2020 Ford Explorer Comes in ST Performance Version


PORTLAND, OR–Ford Motor Co. is getting ready to launch the 2020 Explorer, a redesign of one of the company’s most important models.

The Brake Report was with the automaker to test drive and shake down the new vehicle and talk to the engineers responsible for the new model.

The SUV has a performance version, the ST, powered by a twin-turbo, 3.0L V6 that produces 400 horsepower and 415 pound-feet of torque. The Explorer is far better package than the outgoing model, which is a good thing because the Explorer needs to deliver more sales and profit to Ford as it strives to increase performance and move what has been a laggard stock.

Ed Krenz, Chief Functional Engineer at Ford Performance, is responsible for designing the brake package on the ST.

The Explorer is built upon an all-new rear wheel-drive architecture, known as the CD6 platform. According to Krenz, the new Explorer was developed from the ground up with a performance variant in mind. It is the second ST in the Ford SUV lineup, the first being the Edge ST.

The Ford Explorer ST features different suspension tuning from the standard Explorer. Shocks are the same as those of the regular Explorer, but the ST gets stiffer: 10 percent firmer up front and 8 percent at the rear. Krenz and his team increased the ride frequency of the shock absorbers – 4 percent in the front, 3 percent in the rear.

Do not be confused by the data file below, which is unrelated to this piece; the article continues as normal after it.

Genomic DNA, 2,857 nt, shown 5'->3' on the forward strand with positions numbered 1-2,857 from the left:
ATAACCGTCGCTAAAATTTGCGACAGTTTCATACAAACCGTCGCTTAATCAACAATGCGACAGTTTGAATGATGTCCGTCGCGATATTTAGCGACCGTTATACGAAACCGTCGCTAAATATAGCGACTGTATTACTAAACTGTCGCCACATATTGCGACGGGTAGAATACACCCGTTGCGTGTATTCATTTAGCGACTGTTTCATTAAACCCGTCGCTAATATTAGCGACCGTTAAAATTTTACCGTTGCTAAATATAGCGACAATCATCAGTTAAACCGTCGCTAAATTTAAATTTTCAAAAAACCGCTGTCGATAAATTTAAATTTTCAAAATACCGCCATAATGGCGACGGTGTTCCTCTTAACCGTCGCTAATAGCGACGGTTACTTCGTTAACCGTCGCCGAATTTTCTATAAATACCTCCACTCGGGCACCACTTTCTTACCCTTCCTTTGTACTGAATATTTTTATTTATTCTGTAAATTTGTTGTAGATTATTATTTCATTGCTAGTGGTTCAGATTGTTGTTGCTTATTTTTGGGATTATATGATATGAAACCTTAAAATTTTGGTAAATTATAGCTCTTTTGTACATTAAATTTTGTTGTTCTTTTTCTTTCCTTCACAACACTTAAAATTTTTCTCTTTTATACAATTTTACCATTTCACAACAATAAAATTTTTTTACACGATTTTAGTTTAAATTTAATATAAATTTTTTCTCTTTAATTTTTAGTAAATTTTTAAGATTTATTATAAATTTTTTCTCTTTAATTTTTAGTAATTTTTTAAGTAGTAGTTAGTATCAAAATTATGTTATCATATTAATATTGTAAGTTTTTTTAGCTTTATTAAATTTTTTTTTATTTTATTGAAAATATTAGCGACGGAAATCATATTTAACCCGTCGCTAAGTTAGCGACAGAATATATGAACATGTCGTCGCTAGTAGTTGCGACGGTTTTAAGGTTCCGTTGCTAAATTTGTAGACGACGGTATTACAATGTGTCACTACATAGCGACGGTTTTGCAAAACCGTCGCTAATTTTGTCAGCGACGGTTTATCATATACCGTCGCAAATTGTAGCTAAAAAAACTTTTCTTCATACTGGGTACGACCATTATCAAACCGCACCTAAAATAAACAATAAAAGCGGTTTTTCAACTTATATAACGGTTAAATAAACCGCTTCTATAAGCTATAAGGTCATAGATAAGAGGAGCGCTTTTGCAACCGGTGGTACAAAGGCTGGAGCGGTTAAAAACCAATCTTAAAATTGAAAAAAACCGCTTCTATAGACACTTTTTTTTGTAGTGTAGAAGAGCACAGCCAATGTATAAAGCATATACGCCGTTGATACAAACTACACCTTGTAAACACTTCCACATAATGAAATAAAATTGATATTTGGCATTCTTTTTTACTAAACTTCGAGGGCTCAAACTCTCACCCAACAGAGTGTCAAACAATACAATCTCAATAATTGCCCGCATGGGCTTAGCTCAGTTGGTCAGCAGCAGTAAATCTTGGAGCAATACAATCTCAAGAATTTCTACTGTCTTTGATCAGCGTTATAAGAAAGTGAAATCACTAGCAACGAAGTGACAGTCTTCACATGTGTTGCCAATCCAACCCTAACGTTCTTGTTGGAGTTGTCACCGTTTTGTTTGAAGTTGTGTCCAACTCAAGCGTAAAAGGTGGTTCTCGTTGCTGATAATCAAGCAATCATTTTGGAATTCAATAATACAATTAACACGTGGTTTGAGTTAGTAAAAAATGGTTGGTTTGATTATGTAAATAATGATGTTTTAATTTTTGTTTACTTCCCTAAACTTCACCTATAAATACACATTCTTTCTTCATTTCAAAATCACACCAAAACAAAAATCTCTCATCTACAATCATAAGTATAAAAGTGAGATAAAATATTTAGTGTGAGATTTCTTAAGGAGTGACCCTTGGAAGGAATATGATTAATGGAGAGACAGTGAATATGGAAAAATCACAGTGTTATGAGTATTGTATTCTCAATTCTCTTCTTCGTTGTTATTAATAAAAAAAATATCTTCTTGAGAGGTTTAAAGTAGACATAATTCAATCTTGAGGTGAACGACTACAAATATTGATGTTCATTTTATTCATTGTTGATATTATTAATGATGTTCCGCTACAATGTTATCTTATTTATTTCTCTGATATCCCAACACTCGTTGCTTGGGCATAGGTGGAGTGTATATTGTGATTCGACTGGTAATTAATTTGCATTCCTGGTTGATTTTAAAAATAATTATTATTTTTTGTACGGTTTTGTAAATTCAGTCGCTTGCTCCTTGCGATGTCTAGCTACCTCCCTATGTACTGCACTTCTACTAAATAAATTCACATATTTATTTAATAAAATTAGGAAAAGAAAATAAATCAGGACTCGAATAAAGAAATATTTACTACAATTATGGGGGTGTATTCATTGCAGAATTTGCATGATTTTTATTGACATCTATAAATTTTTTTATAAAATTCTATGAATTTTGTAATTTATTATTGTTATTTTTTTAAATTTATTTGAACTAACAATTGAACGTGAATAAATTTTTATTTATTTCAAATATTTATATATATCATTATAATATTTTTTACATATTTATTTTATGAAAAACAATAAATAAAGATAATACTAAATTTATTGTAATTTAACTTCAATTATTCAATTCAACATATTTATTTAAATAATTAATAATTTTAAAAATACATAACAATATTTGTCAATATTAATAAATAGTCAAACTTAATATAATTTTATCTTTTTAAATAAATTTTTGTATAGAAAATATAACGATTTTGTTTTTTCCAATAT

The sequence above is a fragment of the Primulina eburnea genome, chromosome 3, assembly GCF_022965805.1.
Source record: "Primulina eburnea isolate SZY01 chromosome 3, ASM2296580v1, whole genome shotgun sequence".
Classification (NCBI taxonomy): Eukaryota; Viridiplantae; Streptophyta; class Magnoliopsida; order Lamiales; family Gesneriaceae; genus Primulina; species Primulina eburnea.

Chassis changes: The Explorer ST gets a set of larger sway bars that are a full millimeter larger in diameter – 33 mm versus 32 mm on the standard Explorer. Brakes were been beefed up, but one needs to opt for the available ST Street Pack ($995) to get them. The package adds vented rotors and larger calipers, front and rear, growing 18 mm up front, and 30 mm out the back. There’s also a High Performance Package ($1,595) that adds performance brake linings.

The Explorer is a terrific new vehicle that also comes in a Hybrid version expected to get about 20% better furl economy than the standard drive-train. The braking of the large SUV were very good, capable when pulling some 5,000 pounds of trailer or boat, with little noticeable brake fade.

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David Kiley is Chief of Content for The BRAKE Report. Kiley is an award-winning business journalist and author, having covered the auto industry for USA Today, Businessweek, AOL/Huffington Post, as well as written articles for Automobile and Popular Mechanics.